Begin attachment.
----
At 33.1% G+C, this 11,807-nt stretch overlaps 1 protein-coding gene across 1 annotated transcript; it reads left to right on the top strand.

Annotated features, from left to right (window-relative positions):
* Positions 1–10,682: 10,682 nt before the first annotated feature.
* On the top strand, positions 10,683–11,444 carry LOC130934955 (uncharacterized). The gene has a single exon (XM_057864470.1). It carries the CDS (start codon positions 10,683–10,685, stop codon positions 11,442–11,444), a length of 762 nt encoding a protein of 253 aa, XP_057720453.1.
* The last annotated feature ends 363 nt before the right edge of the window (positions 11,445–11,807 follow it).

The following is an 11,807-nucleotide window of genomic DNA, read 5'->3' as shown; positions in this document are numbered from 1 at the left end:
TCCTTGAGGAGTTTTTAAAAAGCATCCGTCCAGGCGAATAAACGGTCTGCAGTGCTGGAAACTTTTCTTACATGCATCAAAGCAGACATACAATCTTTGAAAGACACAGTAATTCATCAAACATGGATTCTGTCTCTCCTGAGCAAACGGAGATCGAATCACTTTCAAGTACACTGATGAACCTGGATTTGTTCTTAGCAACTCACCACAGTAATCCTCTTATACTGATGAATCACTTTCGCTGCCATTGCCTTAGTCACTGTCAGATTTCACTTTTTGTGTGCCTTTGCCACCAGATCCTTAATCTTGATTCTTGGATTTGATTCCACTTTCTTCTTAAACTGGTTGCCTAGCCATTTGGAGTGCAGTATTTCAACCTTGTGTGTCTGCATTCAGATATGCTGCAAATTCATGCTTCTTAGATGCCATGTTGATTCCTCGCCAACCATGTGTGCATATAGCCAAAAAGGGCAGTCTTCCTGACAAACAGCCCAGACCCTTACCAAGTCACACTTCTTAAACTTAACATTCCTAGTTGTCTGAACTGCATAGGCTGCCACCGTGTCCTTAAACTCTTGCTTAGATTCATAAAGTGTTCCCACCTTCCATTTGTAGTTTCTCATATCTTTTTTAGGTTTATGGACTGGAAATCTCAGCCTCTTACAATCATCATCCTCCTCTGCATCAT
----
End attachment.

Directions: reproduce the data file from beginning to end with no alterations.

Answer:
At 33.1% G+C, this 11,807-nt stretch overlaps 1 protein-coding gene across 1 annotated transcript; it reads left to right on the top strand.

Annotated features, from left to right (window-relative positions):
* Positions 1–10,682: 10,682 nt before the first annotated feature.
* On the top strand, positions 10,683–11,444 carry LOC130934955 (uncharacterized). The gene has a single exon (XM_057864470.1). It carries the CDS (start codon positions 10,683–10,685, stop codon positions 11,442–11,444), a length of 762 nt encoding a protein of 253 aa, XP_057720453.1.
* The last annotated feature ends 363 nt before the right edge of the window (positions 11,445–11,807 follow it).

The following is an 11,807-nucleotide window of genomic DNA, read 5'->3' as shown; positions in this document are numbered from 1 at the left end:
TCCTTGAGGAGTTTTTAAAAAGCATCCGTCCAGGCGAATAAACGGTCTGCAGTGCTGGAAACTTTTCTTACATGCATCAAAGCAGACATACAATCTTTGAAAGACACAGTAATTCATCAAACATGGATTCTGTCTCTCCTGAGCAAACGGAGATCGAATCACTTTCAAGTACACTGATGAACCTGGATTTGTTCTTAGCAACTCACCACAGTAATCCTCTTATACTGATGAATCACTTTCGCTGCCATTGCCTTAGTCACTGTCAGATTTCACTTTTTGTGTGCCTTTGCCACCAGATCCTTAATCTTGATTCTTGGATTTGATTCCACTTTCTTCTTAAACTGGTTGCCTAGCCATTTGGAGTGCAGTATTTCAACCTTGTGTGTCTGCATTCAGATATGCTGCAAATTCATGCTTCTTAGATGCCATGTTGATTCCTCGCCAACCATGTGTGCATATAGCCAAAAAGGGCAGTCTTCCTGACAAACAGCCCAGACCCTTACCAAGTCACACTTCTTAAACTTAACATTCCTAGTTGTCTGAACTGCATAGGCTGCCACCGTGTCCTTAAACTCTTGCTTAGATTCATAAAGTGTTCCCACCTTCCATTTGTAGTTTCTCATATCTTTTTTAGGTTTATGGACTGGAAATCTCAGCCTCTTACAATCATCATCCTCCTCTGCATCAT